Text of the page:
The Quabbin and Quaboag Regions

In northern Massachusetts, the higher altitude area to the east of the Connecticut River Valley is known as the North Quabbin region. These northern municipalities include Warwick, Orange, Petersham, Phillipston, Wendell, New Salem, and Athol near the New Hampshire border.

The South Quabbin region (formerly the Swift River Valley) includes the towns of Barre, Belchertown, Pelham, Ware, Hardwick, Leverett, and Shutesbury. This area once included the four "Lost Towns" of Enfield, Dana, Greenwich, and Prescott, which were destroyed to make way for the Quabbin Reservoir.

Farther south, the area called the Quaboag Hills includes Hampden, Monson, Wales, Warren, Holland, and Wilbraham on the Connecticut border. Numerous other towns stretching east towards Worcester are sometimes included in the Quaboag Valley region.

Geology is similar to the Hilltown-Berkshire uplands with resistant metamorphic rocks overlain by thin and rocky soil. With less relief, the river valleys are less pronounced, but still moderately high gradient. The Quaboag Hills and Valley, the Quabbin Regions, and populated places stretching east towards Worcester are all locally known as "Hill Towns;" a term interchangeable with the Hill Towns west of the Pioneer Valley.


The mountain range in Berkshire County at the western end of Massachusetts is conventionally known as the "Berkshires". Geologically, however, the Berkshires are a westward continuation of uplands west of the Connecticut River and a southern extension of Vermont's Green Mountains.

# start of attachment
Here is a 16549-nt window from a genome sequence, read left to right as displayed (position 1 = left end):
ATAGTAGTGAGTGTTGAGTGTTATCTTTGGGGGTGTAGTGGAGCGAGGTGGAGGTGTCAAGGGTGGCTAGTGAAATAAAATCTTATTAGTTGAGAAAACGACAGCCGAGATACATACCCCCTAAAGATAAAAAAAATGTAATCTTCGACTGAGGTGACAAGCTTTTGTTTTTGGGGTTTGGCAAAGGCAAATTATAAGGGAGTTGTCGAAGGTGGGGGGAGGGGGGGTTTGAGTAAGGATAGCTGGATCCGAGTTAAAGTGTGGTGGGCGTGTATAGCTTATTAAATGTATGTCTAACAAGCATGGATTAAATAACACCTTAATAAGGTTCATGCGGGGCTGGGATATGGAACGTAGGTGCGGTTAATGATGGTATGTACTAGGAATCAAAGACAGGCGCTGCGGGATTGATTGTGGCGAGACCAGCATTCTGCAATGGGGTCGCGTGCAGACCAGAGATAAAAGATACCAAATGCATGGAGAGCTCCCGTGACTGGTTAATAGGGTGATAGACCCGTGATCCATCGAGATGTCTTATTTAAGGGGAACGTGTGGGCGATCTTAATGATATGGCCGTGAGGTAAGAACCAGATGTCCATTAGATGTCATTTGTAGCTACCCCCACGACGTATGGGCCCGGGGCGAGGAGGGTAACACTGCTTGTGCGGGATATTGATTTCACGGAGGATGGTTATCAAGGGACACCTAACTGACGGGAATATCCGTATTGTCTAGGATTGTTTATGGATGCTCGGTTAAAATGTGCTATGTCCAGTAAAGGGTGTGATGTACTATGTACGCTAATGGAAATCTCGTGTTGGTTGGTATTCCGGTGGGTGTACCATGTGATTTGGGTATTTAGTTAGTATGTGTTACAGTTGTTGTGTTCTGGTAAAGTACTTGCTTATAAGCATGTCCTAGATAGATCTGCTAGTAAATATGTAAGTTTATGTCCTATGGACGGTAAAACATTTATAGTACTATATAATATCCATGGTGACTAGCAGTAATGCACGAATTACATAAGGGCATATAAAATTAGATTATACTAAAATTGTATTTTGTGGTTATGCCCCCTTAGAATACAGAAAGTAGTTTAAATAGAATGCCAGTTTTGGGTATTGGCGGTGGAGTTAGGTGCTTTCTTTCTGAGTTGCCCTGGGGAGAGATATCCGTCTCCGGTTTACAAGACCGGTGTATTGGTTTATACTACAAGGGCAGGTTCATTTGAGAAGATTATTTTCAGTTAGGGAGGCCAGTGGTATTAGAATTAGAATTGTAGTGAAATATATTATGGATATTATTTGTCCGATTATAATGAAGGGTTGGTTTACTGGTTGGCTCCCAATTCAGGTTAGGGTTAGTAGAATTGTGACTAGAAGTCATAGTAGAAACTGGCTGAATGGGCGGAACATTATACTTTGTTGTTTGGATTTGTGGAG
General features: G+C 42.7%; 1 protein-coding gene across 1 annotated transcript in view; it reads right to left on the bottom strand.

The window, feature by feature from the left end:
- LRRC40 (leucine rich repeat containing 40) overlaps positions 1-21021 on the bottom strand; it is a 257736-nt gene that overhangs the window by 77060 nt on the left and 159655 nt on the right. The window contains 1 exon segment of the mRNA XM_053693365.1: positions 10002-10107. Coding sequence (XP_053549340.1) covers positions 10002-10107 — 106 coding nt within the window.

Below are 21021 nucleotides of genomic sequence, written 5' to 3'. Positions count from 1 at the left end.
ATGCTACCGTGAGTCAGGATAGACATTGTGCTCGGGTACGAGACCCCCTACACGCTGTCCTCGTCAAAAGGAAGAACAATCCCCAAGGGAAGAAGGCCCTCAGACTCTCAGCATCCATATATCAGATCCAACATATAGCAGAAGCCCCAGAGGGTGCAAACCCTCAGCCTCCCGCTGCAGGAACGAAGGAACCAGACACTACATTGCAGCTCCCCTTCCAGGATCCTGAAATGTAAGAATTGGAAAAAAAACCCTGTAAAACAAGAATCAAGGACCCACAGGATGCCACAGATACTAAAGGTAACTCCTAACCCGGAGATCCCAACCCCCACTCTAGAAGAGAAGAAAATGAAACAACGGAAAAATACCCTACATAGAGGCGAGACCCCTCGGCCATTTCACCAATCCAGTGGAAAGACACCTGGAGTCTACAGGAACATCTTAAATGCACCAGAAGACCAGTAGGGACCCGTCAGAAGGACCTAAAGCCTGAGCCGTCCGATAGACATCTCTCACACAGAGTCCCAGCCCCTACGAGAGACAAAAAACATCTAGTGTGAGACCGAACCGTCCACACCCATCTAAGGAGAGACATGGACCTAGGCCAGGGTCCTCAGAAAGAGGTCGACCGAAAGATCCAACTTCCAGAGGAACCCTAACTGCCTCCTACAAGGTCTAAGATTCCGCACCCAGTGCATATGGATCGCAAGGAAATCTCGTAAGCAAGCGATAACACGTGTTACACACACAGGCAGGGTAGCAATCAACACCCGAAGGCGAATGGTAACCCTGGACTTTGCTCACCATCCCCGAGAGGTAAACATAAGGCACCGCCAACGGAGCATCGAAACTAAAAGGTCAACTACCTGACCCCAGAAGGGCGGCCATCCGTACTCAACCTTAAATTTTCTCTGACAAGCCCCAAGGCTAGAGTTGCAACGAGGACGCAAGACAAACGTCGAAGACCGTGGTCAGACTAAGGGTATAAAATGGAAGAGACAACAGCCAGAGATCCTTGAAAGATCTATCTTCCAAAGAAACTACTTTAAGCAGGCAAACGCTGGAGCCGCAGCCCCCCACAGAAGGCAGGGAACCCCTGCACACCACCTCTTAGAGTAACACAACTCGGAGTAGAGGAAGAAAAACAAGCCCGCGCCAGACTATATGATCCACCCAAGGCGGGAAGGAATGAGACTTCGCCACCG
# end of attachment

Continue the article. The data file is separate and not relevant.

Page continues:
Maximum upland elevations increase nearly 1,000' (300 meters) from east to west, and 400' (120 meters) from south to north, so maximum elevations of The Berkshires proper are about 2,000' (600 meters) in the southwest and 2,400' (730 meters) in the northwest. The practical limit of agriculture is somewhat below 2,000' (600 meters). Above this climate and ecology become increasingly boreal with acidic soils.

The Hilltown-Berkshire upland ends at the valley of the Housatonic River which flows south to Long Island Sound, and in the extreme north west of Massachusetts at the Hoosic River, a tributary of the Hudson. From these valleys, uplands to the east appear as a rounded mountain range, rising some 1,600 feet (500 meters) although they are actually a plateau. West of the Housatonic-Hoosic valley system rises the narrower Taconic Range along the New York border. Upper tributaries of the Hoosic separate Massachusetts' highest peak, Mount Greylock 3,491' (1,064 meters) from both ranges, however Greylock's geology connects it with the Taconics.